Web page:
Some of them ran deep into underground cellars. Others herded themselves into churches to pray. Just as a few important people prepared to push important buttons and send missiles streaking into space (with little or no effect on the outrageous rock), a physicist scribbled something on her chalkboard. Out of the lines and numbers rose a wisp of chalky hope.

“But how is that possible,” the important people asked. “We already calculated that if the Earth is orbiting the sun at 29.77 km/s and the asteroid is traveling in a straight line at 56.2 km/s, then we should collide with it… 7 months ago?”

The director of the CIA stormed into the room, brushing the first flakes of a light summer snow off his jacket.

“So, you’re saying what?”

“The asteroid,” the physicist said, “is apparently going to miss the Earth by 186 million miles.”

“Well,” he stammered. “I’ll be damned.”
Before the asteroid arrived, the Earth’s path was familiar and frictionless. Every day he moved through space carried by his own momentum, hardly working to spin through the seasons. In the vacuum, there was little need for effort or exertion. Nothing worked against him. Trusting his instincts and inertia, the Earth took for granted that he would always coast easily through life. But now, everything was different. As the asteroid came closer, the Earth felt his forward motion interrupted by a sideways force. For the first time since he settled into the routine of orbit, The Earth felt resistance… friction… gravity pulling him in a direction other than the one he had always known.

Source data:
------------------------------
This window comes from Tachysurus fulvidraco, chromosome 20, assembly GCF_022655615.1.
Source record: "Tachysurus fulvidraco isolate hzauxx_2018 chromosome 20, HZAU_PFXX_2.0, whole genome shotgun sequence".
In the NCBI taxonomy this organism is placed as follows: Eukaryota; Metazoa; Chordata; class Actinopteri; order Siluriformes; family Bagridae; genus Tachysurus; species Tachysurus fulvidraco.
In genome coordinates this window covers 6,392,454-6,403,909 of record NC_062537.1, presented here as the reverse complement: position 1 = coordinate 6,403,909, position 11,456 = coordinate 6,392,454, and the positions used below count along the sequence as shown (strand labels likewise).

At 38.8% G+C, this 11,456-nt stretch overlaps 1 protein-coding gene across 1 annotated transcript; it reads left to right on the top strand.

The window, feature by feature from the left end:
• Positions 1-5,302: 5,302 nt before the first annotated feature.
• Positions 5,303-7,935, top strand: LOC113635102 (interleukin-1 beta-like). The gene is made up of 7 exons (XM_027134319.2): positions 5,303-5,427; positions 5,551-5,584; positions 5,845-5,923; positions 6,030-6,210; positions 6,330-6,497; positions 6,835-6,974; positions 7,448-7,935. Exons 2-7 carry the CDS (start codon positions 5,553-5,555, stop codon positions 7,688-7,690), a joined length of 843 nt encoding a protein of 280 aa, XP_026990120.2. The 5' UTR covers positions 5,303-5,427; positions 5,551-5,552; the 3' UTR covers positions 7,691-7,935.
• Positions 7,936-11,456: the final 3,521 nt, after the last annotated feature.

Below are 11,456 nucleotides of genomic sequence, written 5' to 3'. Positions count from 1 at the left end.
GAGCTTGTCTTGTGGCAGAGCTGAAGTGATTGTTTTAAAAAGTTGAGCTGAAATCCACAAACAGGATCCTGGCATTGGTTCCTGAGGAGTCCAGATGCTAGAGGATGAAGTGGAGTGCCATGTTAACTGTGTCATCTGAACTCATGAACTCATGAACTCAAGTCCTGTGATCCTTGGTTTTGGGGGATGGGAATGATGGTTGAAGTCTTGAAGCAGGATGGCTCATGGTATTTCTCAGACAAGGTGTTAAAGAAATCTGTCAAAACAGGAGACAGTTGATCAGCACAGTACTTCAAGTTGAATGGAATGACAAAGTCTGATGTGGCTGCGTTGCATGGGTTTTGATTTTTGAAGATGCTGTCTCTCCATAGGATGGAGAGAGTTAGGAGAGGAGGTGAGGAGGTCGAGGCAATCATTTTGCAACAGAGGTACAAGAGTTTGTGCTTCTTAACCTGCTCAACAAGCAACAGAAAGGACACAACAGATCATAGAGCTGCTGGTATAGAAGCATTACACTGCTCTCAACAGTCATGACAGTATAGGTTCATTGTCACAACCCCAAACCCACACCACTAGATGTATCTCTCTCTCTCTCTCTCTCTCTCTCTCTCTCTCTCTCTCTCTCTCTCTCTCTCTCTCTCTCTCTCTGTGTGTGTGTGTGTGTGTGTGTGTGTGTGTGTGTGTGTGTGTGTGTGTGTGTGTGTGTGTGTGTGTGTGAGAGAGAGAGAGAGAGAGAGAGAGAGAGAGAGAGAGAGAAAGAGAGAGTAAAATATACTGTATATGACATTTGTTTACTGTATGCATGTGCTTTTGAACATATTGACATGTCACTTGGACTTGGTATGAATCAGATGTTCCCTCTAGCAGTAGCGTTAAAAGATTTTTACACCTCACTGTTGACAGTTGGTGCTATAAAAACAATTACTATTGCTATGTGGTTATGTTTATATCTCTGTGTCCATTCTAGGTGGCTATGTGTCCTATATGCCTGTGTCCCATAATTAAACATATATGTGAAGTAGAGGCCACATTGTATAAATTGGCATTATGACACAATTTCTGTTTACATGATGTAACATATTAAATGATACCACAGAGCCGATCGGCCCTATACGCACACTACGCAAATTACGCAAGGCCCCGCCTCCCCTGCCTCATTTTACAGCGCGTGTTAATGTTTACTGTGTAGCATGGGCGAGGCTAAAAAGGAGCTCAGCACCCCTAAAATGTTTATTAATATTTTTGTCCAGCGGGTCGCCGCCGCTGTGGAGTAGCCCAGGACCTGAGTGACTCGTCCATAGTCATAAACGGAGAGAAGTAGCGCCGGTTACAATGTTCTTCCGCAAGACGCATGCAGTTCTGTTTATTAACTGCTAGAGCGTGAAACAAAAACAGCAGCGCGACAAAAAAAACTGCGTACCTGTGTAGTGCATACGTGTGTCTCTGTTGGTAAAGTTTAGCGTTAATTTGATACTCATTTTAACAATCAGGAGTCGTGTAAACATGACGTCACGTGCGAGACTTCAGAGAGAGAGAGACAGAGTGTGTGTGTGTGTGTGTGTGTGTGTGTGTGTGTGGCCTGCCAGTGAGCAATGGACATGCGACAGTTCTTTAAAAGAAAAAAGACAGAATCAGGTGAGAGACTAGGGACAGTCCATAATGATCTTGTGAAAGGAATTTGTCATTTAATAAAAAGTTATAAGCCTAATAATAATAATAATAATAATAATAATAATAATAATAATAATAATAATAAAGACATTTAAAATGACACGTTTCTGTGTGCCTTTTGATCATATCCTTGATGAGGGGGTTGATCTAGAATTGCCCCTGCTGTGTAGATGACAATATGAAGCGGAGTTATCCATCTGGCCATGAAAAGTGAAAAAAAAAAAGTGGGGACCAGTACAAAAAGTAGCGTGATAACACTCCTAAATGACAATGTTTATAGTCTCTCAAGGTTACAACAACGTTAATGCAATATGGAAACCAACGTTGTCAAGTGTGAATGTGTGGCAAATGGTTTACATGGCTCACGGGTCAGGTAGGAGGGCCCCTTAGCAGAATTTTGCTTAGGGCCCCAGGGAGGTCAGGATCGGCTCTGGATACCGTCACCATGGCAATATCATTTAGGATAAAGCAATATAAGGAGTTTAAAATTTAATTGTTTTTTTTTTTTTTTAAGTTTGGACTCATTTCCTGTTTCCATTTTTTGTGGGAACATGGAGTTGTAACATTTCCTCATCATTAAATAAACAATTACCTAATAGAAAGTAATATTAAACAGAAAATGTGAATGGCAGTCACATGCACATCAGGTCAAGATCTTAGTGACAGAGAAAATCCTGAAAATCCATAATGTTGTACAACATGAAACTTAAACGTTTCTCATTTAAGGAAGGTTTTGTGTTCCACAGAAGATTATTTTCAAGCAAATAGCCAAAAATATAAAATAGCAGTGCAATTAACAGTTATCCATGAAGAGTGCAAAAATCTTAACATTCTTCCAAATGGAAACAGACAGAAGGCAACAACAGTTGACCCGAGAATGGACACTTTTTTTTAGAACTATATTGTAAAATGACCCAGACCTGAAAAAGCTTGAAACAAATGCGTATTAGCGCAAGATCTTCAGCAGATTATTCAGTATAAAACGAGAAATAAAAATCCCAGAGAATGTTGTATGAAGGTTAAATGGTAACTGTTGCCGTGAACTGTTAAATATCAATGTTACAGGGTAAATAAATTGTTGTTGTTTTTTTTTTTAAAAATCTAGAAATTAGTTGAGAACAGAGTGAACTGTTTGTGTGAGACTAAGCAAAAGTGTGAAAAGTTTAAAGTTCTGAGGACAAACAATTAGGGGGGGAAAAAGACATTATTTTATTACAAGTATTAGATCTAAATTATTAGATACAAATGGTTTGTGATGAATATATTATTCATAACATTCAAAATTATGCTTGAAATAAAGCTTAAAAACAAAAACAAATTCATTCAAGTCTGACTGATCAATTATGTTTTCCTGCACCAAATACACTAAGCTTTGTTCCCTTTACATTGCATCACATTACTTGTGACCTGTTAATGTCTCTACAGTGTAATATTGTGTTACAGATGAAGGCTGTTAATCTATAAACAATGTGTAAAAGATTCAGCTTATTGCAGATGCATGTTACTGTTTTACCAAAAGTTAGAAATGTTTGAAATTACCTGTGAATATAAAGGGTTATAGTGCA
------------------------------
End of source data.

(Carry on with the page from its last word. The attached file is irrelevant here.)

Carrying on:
At first the asteroid’s gravitational pull was as indefinable as emotion – little more than an idea tugging at his corners. Like happiness, fear, and excitement, it could be felt more than it could be explained.

As the asteroid came closer, however, its gravity grew into something more concrete. The Earth’s oceans noticed it first. Suddenly disinterested with the moon, they found themselves attracted to the asteroid, drawn to its rugged strength. Like crazed fans, they crowded the beaches and fought for the best view of its approach.

Like a ball fighting to roll uphill, the Earth strained against the asteroid’s gravitational pull. But when he tried to move forward, the asteroid’s gravity tugged him back. It didn’t matter how tightly he tried to hold to his orbit. The Earth was a movable object fighting an unstoppable force.

The Earth didn’t know what to do. He had already done everything he could to control his future, and was worn out with the effort. He couldn’t run any more.

Finally, after weeks (or was it months? or years?) of straining against the asteroid’s gravity, the Earth finally accepted what he could not change. He stopped fighting the invisible truth. Exhausted, he stopped running. For the first time since the asteroid was sighted, the Earth relaxed and let nature take its course.

And as the asteroid passed – only 186 million miles away – its gravity wrapped around the Earth’s middle, slowly pulling him away from the sun and into the deep, dark unknown. The predictable curve of the Earth’s orbit was straightened into an infinite line. Like a puppy led on an invisible leash, the Earth left his home and followed the asteroid into in the unknown of space.